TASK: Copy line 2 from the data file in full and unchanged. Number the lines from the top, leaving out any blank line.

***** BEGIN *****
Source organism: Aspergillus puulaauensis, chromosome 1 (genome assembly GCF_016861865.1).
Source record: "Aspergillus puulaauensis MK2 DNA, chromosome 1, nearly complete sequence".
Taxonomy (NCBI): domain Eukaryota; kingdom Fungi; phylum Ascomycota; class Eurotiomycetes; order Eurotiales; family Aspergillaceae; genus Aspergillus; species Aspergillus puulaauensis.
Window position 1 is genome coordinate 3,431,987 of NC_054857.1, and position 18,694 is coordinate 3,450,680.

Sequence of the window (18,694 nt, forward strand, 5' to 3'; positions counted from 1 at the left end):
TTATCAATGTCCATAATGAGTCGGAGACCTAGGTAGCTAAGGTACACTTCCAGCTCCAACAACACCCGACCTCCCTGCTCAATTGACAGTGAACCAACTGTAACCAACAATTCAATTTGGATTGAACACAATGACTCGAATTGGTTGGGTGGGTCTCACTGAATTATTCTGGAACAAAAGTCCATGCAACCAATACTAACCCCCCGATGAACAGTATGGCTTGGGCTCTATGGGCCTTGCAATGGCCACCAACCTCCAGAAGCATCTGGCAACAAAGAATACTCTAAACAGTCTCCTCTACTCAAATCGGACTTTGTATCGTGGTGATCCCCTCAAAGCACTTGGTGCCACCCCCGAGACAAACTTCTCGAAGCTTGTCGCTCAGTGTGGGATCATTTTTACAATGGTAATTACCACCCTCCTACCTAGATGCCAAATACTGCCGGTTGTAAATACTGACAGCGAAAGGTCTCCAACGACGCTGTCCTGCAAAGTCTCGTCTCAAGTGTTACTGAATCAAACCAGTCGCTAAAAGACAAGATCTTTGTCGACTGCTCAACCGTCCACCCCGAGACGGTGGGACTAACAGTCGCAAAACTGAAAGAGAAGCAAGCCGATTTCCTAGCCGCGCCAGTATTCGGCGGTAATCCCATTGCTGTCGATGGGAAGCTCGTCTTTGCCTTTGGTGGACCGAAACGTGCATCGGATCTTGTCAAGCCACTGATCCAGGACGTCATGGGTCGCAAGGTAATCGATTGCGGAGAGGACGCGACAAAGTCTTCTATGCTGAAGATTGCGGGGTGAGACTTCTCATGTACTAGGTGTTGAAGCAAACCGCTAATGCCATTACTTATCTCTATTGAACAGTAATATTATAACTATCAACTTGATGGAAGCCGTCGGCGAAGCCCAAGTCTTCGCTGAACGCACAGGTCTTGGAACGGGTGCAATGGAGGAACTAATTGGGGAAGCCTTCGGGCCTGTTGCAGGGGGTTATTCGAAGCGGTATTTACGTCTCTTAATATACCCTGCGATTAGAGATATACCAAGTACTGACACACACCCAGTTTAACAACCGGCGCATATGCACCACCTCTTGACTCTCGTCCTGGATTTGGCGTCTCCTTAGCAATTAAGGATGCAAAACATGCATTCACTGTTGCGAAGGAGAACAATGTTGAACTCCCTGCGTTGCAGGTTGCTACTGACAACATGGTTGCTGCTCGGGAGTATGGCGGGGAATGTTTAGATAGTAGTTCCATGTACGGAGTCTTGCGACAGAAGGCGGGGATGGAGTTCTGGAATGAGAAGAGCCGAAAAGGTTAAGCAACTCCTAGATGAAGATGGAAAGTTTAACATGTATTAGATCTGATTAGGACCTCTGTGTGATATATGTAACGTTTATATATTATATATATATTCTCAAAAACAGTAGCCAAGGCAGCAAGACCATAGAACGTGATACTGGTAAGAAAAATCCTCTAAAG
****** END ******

Source record: "Aspergillus puulaauensis MK2 DNA, chromosome 1, nearly complete sequence".